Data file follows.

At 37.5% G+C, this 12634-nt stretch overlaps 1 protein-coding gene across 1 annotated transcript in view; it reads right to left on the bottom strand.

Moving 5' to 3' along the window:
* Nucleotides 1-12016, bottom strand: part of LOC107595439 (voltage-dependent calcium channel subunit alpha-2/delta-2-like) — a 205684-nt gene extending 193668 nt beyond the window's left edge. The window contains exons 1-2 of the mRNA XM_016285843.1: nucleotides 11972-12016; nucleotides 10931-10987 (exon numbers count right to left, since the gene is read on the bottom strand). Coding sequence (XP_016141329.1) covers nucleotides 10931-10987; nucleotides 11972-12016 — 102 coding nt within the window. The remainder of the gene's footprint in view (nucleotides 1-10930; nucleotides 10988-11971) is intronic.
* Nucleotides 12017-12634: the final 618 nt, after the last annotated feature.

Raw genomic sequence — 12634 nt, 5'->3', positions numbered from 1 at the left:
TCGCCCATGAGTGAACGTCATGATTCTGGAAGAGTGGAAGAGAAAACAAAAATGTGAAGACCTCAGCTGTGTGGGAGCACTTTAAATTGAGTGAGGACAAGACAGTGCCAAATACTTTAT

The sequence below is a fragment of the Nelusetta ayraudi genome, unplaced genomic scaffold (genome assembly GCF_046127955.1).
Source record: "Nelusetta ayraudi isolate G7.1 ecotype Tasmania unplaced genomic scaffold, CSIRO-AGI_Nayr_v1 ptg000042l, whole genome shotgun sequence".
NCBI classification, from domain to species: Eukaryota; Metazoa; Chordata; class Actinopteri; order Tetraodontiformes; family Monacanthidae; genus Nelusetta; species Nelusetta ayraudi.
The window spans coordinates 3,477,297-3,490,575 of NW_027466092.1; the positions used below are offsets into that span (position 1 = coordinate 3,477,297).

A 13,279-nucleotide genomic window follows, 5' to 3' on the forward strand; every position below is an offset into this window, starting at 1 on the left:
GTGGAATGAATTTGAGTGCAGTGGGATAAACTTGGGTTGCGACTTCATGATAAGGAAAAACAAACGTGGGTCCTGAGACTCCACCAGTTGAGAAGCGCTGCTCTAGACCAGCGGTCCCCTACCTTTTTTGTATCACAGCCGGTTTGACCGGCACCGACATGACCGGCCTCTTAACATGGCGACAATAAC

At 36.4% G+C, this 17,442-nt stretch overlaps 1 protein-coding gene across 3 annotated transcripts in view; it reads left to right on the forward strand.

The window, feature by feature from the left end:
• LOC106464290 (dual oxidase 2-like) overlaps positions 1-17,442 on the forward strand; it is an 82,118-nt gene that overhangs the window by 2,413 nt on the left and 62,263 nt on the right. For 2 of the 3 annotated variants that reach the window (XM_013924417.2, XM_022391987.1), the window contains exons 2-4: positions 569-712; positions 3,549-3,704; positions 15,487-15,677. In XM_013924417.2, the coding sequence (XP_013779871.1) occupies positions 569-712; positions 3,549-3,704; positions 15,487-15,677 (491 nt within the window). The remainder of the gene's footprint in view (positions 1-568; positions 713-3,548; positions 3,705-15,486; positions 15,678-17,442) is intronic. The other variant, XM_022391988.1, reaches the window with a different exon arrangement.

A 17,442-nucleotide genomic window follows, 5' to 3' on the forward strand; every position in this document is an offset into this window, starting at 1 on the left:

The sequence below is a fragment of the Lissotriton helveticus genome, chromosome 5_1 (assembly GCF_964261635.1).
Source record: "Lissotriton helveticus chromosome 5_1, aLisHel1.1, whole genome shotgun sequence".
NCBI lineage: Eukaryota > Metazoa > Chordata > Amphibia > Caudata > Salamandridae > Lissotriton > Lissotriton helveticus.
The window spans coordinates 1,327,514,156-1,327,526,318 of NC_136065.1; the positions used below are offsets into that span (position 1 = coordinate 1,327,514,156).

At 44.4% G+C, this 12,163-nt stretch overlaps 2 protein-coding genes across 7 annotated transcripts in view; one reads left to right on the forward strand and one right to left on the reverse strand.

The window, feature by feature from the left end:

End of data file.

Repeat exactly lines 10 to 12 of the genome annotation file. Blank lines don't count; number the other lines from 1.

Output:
The window spans coordinates 3,477,297-3,490,575 of NW_027466092.1; the positions used below are offsets into that span (position 1 = coordinate 3,477,297).

A 13,279-nucleotide genomic window follows, 5' to 3' on the forward strand; every position below is an offset into this window, starting at 1 on the left:
GTGGAATGAATTTGAGTGCAGTGGGATAAACTTGGGTTGCGACTTCATGATAAGGAAAAACAAACGTGGGTCCTGAGACTCCACCAGTTGAGAAGCGCTGCTCTAGACCAGCGGTCCCCTACCTTTTTTGTATCACAGCCGGTTTGACCGGCACCGACATGACCGGCCTCTTAACATGGCGACAATAAC